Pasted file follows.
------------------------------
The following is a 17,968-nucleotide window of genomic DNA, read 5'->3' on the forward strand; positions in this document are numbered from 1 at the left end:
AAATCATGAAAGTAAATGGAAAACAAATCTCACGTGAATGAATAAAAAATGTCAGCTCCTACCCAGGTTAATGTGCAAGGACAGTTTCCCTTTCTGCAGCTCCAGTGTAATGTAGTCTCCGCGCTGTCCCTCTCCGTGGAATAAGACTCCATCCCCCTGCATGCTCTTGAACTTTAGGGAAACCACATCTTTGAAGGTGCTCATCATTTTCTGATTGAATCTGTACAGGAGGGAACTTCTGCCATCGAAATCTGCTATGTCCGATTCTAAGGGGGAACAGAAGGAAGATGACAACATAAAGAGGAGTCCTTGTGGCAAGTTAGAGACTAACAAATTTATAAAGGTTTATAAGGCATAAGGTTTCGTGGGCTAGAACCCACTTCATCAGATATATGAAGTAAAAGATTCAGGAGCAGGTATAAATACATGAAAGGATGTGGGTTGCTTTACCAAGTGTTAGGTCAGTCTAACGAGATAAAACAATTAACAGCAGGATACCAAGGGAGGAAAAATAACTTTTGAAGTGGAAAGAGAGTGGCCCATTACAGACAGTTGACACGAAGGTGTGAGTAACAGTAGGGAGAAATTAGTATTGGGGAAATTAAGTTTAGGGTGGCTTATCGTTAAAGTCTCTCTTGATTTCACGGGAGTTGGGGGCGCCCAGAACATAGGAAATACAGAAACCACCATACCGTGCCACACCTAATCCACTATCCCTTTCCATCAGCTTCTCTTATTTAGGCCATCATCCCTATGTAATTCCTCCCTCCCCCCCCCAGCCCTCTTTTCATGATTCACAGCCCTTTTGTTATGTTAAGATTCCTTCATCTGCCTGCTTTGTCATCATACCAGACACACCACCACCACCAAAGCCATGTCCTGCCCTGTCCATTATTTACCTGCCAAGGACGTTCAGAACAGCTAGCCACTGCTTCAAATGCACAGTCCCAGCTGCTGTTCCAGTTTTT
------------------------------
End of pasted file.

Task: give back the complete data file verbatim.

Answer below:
The following is a 17,968-nucleotide window of genomic DNA, read 5'->3' on the forward strand; positions in this document are numbered from 1 at the left end:
AAATCATGAAAGTAAATGGAAAACAAATCTCACGTGAATGAATAAAAAATGTCAGCTCCTACCCAGGTTAATGTGCAAGGACAGTTTCCCTTTCTGCAGCTCCAGTGTAATGTAGTCTCCGCGCTGTCCCTCTCCGTGGAATAAGACTCCATCCCCCTGCATGCTCTTGAACTTTAGGGAAACCACATCTTTGAAGGTGCTCATCATTTTCTGATTGAATCTGTACAGGAGGGAACTTCTGCCATCGAAATCTGCTATGTCCGATTCTAAGGGGGAACAGAAGGAAGATGACAACATAAAGAGGAGTCCTTGTGGCAAGTTAGAGACTAACAAATTTATAAAGGTTTATAAGGCATAAGGTTTCGTGGGCTAGAACCCACTTCATCAGATATATGAAGTAAAAGATTCAGGAGCAGGTATAAATACATGAAAGGATGTGGGTTGCTTTACCAAGTGTTAGGTCAGTCTAACGAGATAAAACAATTAACAGCAGGATACCAAGGGAGGAAAAATAACTTTTGAAGTGGAAAGAGAGTGGCCCATTACAGACAGTTGACACGAAGGTGTGAGTAACAGTAGGGAGAAATTAGTATTGGGGAAATTAAGTTTAGGGTGGCTTATCGTTAAAGTCTCTCTTGATTTCACGGGAGTTGGGGGCGCCCAGAACATAGGAAATACAGAAACCACCATACCGTGCCACACCTAATCCACTATCCCTTTCCATCAGCTTCTCTTATTTAGGCCATCATCCCTATGTAATTCCTCCCTCCCCCCCCCAGCCCTCTTTTCATGATTCACAGCCCTTTTGTTATGTTAAGATTCCTTCATCTGCCTGCTTTGTCATCATACCAGACACACCACCACCACCAAAGCCATGTCCTGCCCTGTCCATTATTTACCTGCCAAGGACGTTCAGAACAGCTAGCCACTGCTTCAAATGCACAGTCCCAGCTGCTGTTCCAGTTTTT